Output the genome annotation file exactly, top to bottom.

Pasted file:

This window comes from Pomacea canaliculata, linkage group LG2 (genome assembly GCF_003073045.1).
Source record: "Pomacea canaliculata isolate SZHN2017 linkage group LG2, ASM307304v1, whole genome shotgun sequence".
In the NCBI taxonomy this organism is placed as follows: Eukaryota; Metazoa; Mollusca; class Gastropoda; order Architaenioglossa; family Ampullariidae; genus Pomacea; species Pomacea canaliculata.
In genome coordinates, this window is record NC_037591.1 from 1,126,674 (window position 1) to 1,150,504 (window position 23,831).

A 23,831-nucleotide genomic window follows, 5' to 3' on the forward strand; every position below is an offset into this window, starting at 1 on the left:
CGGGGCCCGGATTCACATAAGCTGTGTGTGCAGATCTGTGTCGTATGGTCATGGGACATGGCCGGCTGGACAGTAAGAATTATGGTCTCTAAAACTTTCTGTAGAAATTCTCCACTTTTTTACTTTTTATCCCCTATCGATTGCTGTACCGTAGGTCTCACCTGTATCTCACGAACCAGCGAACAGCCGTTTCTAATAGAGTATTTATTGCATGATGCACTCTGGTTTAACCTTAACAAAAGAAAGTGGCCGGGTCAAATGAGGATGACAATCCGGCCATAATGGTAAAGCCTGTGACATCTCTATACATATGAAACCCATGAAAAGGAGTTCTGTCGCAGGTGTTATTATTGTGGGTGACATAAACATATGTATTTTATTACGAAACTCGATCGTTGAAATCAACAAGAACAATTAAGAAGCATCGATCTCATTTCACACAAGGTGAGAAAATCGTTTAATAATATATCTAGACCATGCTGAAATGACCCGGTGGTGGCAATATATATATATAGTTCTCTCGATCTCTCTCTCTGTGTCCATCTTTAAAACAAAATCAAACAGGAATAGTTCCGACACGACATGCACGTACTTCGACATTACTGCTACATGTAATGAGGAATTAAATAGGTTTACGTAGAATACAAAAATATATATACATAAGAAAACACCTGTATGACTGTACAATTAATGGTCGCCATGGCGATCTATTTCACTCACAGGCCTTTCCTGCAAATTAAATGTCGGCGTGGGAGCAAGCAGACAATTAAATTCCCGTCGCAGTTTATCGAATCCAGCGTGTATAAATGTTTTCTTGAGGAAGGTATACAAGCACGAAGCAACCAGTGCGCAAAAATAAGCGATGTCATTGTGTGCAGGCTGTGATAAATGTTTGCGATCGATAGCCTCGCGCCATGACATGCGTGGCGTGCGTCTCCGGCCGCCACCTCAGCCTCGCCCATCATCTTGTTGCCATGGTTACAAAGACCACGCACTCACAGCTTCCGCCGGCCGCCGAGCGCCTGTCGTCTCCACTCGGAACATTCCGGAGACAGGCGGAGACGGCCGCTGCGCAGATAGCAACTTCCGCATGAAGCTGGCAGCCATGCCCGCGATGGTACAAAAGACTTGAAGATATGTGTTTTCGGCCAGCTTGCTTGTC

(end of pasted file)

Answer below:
This window comes from Pomacea canaliculata, linkage group LG2 (genome assembly GCF_003073045.1).
Source record: "Pomacea canaliculata isolate SZHN2017 linkage group LG2, ASM307304v1, whole genome shotgun sequence".
In the NCBI taxonomy this organism is placed as follows: Eukaryota; Metazoa; Mollusca; class Gastropoda; order Architaenioglossa; family Ampullariidae; genus Pomacea; species Pomacea canaliculata.
In genome coordinates, this window is record NC_037591.1 from 1,126,674 (window position 1) to 1,150,504 (window position 23,831).

A 23,831-nucleotide genomic window follows, 5' to 3' on the forward strand; every position below is an offset into this window, starting at 1 on the left:
CGGGGCCCGGATTCACATAAGCTGTGTGTGCAGATCTGTGTCGTATGGTCATGGGACATGGCCGGCTGGACAGTAAGAATTATGGTCTCTAAAACTTTCTGTAGAAATTCTCCACTTTTTTACTTTTTATCCCCTATCGATTGCTGTACCGTAGGTCTCACCTGTATCTCACGAACCAGCGAACAGCCGTTTCTAATAGAGTATTTATTGCATGATGCACTCTGGTTTAACCTTAACAAAAGAAAGTGGCCGGGTCAAATGAGGATGACAATCCGGCCATAATGGTAAAGCCTGTGACATCTCTATACATATGAAACCCATGAAAAGGAGTTCTGTCGCAGGTGTTATTATTGTGGGTGACATAAACATATGTATTTTATTACGAAACTCGATCGTTGAAATCAACAAGAACAATTAAGAAGCATCGATCTCATTTCACACAAGGTGAGAAAATCGTTTAATAATATATCTAGACCATGCTGAAATGACCCGGTGGTGGCAATATATATATATAGTTCTCTCGATCTCTCTCTCTGTGTCCATCTTTAAAACAAAATCAAACAGGAATAGTTCCGACACGACATGCACGTACTTCGACATTACTGCTACATGTAATGAGGAATTAAATAGGTTTACGTAGAATACAAAAATATATATACATAAGAAAACACCTGTATGACTGTACAATTAATGGTCGCCATGGCGATCTATTTCACTCACAGGCCTTTCCTGCAAATTAAATGTCGGCGTGGGAGCAAGCAGACAATTAAATTCCCGTCGCAGTTTATCGAATCCAGCGTGTATAAATGTTTTCTTGAGGAAGGTATACAAGCACGAAGCAACCAGTGCGCAAAAATAAGCGATGTCATTGTGTGCAGGCTGTGATAAATGTTTGCGATCGATAGCCTCGCGCCATGACATGCGTGGCGTGCGTCTCCGGCCGCCACCTCAGCCTCGCCCATCATCTTGTTGCCATGGTTACAAAGACCACGCACTCACAGCTTCCGCCGGCCGCCGAGCGCCTGTCGTCTCCACTCGGAACATTCCGGAGACAGGCGGAGACGGCCGCTGCGCAGATAGCAACTTCCGCATGAAGCTGGCAGCCATGCCCGCGATGGTACAAAAGACTTGAAGATATGTGTTTTCGGCCAGCTTGCTTGTC